A piece of land titled ‘Thakur Dwara’ was allotted, in Samvat 1737 , to the Goswami family of Swarghat village in Himachal Pradesh’s Bilaspur district, by Raja Vijay Chandra. But when Chandermani Goswami wanted to build his house on this land, the villagers did not allow him to do so. The document of land allotment was in Tankri lipi (script) that was in use in several parts of Himachal Pradesh at that time.

The translation of the document from Tankri to Devanagari by Harikrishan Murari came to Goswami’s rescue. The court vacated the stay on the basis of the translated version. This is not the only instance, there were several such cases before the Chamba district and sessions court where the copper plates or documents issued were in Tankri and not many people could decipher the script.

The Tankri script, also known as the Mahajani script, was in use in several parts of the State in the past. But this, along with some other local scripts, , is today vanishing. It is not just the land revenue or the temple records or the bahi khatas (account ledgers) used by the business community that were in Tankri lipi but a large number of manuscripts of great cultural and heritage value, as well. For instance, Khoob Ram’s family in Kullu has 200 to 250 manuscripts in Tankri lipi, including a version of the Ramayana . There may be many more people in possession of manuscripts in the script. The Himachal Pradesh State Museum also has manuscripts in Tankri as well as a few other lipis that were in use in the State.


Harikrishan Murari, a writer from Rait village of Shahpur Block of Kangra district, learnt the Tankri lipi during a workshop way back in 1986. This was perhaps the first step to acquaint the new generation with this script. Years later, in 2007, he was roped in by the Himachal Pradesh Academy of Arts, Culture and Language to teach Tankri in order to revive it. He taught the script to 12 students at a workshop held in Nagrota in 2009. Since then, he has been teaching Tankri to scholars at workshops organised by either the State government or the Centre. The last such workshop was held in 2017 at Balhar, in Kangra, where Murari taught several students to read and write in this ancient script.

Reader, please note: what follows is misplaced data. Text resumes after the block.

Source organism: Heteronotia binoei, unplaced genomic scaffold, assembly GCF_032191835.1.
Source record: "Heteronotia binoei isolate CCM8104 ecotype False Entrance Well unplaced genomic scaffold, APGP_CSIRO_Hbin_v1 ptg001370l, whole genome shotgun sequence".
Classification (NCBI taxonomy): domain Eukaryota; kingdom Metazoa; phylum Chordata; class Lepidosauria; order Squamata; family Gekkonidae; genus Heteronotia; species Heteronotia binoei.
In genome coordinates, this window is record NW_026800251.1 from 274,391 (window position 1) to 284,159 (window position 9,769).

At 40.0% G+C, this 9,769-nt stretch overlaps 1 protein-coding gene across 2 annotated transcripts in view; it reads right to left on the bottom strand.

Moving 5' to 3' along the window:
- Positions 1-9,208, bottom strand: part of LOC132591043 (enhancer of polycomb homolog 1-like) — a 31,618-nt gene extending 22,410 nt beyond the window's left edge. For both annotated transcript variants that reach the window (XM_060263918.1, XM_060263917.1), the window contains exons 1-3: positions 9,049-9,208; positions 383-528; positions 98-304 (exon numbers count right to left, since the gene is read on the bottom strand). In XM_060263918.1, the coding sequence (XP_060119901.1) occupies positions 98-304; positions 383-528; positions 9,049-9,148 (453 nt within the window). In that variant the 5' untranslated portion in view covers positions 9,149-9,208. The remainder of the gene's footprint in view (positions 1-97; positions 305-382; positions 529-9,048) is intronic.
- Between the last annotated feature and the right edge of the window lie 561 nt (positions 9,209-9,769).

In fact, training camps have been held from time to time on eight ancient scripts of the State. These eight are being promoted by the State government under its ‘guru-shishya tradition’ scheme.

According to Dev Raj Sharma of the HP Academy, five students are allotted to each teacher for training. The Academy has also brought out a booklet on the eight lipis under an umbrella programme Aaj Purani Raho Se aimed at promoting the cultural heritage of Himachal Pradesh and creating livelihood options through them. Sharma says a separate booklet on Tankri lipi will be brought out soon. The booklet also contains Devanagari to Tankri exercises, the national anthem in Tankri and a 100-year-old manuscript contributed by Jagdish Kapoor of Mandi who learnt the script from his parents.

Other ways to kindle interest

Other steps to revive Tankri are also being taken. For instance, during the annual art festival organised by the State museum at the Ridge maidan in Shimla last year, students were asked to write their names in the Tankri script from posters with Tankri letters of the alphabet and their Devanagari version. Production of souvenirs with imprints of the vanishing ancient scripts is also under way. “The whole idea behind this is it to arouse curiosity about these ancient scripts and get people interested in the rich cultural heritage of the hill State,” says Purnima Chauhan, Secretary (Languages and Culture), HP government.

The writer is a senior journalist based in Delhi